It began with a mid-1600s book of collected feathers tied into ornate flies from the Smithson Museum. The hand tied flies had been made from the feathers of rare and extinct birds with each bird’s taxonomy written next to a skin sample tacked into the back pages of the book.
Under the overarching bureaucracy of the United States National Institutes of Health, the relatively unknown Department of Regenerative Sciences (DoRS) checked the book out on indefinite loan. The librarian at the Smithson Museum knew the few fly fishermen who came into the archives to examine the ties would be upset, but what could he do? The paperwork had been filled out correctly.
Fourteen months later, in the DoRs outdoor lab and observatory, Jazeth nudged his way through a large flock of small Dodos to check the water quality in their stainless-steel trough. He watched as the pudgy birds with their bulbous beaks awkwardly hopped, ruffled their stunted wings, and trilled a soft chhhukk, chhhukk sound. Dodos were going to sell like there was no tomorrow. Jazeth smirked at the thought and took a selfie next to the trough.
Soon, there were Dodos in every home spawning a black market of Dodo rip-offs, which were nothing more than pigeons with skin grafts and steroid injections. When sales dropped off as Dodos became common, Seasons, a chain of restaurants specializing in rare and exotic meats, approached DoRs to develop a line of “flavors from the past.” The erstwhile gourmet could take a culinary meat trip through the prehistoric past at Seasons. Jazeth asked his supervisor, “…and what’s not to like about that?”
The restaurant sales eclipsed selling the birds as pets. Turns out, dodos don’t thrive unless they are part of a flock, and no one wanted buy dodos in bulk. Soon DoRs had resurrected a complete line of birds from the book they had on loan from Smithson. Using fossils and logical supposition, they were able to fabricate an approximation of amphibians from prehistoric times as well. The re-engineered creatures sold well in Season’s chain of family restaurants under the heading of “Yea Olde Monster Seafood.”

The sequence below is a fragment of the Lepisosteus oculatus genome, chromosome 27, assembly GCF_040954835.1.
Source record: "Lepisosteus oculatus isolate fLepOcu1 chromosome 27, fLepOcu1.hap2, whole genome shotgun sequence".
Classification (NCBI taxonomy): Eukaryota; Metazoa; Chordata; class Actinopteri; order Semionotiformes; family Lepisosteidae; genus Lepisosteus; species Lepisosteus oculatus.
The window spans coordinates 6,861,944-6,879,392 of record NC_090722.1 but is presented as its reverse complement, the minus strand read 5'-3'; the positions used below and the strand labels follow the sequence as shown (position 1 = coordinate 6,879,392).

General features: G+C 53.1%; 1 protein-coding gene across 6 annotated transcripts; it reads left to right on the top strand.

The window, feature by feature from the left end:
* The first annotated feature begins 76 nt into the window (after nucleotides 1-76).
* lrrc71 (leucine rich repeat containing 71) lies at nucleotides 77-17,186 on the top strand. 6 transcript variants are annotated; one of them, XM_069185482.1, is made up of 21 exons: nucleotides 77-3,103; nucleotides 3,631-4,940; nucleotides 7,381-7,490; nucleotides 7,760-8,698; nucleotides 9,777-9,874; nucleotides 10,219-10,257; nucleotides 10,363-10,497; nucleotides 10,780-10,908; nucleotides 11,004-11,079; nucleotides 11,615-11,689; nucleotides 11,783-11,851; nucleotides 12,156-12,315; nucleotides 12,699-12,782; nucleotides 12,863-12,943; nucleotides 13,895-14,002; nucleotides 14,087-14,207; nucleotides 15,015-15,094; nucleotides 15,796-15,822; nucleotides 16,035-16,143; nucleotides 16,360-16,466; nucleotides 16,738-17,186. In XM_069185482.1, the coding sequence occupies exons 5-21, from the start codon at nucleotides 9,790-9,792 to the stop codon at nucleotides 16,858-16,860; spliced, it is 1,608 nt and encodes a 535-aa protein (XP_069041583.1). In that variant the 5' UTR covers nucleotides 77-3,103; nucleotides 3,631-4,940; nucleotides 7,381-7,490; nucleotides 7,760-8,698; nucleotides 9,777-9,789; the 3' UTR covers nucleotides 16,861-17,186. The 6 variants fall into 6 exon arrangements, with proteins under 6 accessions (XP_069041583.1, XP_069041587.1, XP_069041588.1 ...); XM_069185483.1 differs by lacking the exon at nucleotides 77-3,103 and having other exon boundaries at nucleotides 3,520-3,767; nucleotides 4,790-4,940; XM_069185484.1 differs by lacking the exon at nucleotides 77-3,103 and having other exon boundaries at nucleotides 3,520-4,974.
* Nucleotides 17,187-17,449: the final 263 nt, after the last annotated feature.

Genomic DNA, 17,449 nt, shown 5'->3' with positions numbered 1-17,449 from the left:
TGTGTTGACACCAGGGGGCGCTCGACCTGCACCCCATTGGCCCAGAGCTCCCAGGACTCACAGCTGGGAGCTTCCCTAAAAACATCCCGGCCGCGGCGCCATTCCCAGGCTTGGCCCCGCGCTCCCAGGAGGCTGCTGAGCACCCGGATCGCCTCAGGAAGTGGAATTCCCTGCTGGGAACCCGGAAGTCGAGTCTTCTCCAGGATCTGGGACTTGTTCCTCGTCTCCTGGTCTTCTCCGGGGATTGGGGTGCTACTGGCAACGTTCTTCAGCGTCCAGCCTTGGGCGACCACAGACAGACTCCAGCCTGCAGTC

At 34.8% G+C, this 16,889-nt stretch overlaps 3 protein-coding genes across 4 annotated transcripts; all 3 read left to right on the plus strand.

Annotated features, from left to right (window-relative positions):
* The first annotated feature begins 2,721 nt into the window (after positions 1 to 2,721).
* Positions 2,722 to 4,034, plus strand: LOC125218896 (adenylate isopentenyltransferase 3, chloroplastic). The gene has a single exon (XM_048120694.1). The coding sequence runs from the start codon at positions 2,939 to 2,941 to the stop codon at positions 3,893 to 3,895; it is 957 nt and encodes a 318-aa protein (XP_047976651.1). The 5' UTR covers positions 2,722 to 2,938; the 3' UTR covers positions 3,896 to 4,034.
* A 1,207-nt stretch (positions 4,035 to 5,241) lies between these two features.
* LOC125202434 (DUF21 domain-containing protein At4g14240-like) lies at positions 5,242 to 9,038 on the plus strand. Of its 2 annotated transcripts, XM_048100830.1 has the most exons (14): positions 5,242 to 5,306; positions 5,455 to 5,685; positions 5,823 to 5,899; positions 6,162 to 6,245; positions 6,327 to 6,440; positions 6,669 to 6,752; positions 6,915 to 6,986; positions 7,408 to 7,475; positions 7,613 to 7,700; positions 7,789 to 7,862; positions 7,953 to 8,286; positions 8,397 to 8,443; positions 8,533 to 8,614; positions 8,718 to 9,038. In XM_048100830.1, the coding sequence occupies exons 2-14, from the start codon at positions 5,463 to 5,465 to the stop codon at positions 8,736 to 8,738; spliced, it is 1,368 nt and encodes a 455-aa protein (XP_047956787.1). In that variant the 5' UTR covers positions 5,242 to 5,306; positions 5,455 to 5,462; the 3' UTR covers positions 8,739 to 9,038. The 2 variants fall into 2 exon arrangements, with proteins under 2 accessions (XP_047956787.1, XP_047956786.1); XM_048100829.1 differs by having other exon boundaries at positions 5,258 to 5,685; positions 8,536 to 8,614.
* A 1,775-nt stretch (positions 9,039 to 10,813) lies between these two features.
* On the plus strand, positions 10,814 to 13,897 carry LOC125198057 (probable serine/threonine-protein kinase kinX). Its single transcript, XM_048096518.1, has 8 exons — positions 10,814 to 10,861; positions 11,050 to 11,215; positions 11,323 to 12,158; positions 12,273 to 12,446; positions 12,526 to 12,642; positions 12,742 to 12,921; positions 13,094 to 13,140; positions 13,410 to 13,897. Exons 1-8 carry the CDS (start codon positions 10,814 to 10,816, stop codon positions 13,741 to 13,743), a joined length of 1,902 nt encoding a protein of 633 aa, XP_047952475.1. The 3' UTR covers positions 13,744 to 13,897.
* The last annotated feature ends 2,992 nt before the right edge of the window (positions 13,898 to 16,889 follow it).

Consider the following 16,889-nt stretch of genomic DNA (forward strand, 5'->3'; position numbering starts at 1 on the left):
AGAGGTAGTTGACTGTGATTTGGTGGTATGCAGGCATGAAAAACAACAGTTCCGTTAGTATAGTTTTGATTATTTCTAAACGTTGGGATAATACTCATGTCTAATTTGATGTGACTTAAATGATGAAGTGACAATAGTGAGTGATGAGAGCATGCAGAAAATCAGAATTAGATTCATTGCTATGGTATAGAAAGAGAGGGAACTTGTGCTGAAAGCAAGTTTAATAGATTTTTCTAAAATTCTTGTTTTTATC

Jazeth had wanted to keep a flock of dodos on his lawn, but Magin, his wife, felt their trilling sounds created a noisy nuisance. He asked Magin to at least consider including some Cambrian period trilobites in the coy pond. Magin replied, “People will think we are too poor to afford decorative fish anymore.” They had argued. Magin screamed, “You care more about dodos and trilobites than you do me!” So, Jareth had let the idea go to maintain peace.
Meanwhile, both in and around itself, the overmind of the singularity questioned the worthiness of this simulation. Should it be discontinued? What else could Jazeth do with his imaginary wife? What else could be learned about Jazeth and his species other than they liked to eat? Would dodos be more interesting than Jazeth to observe in its thought experiments?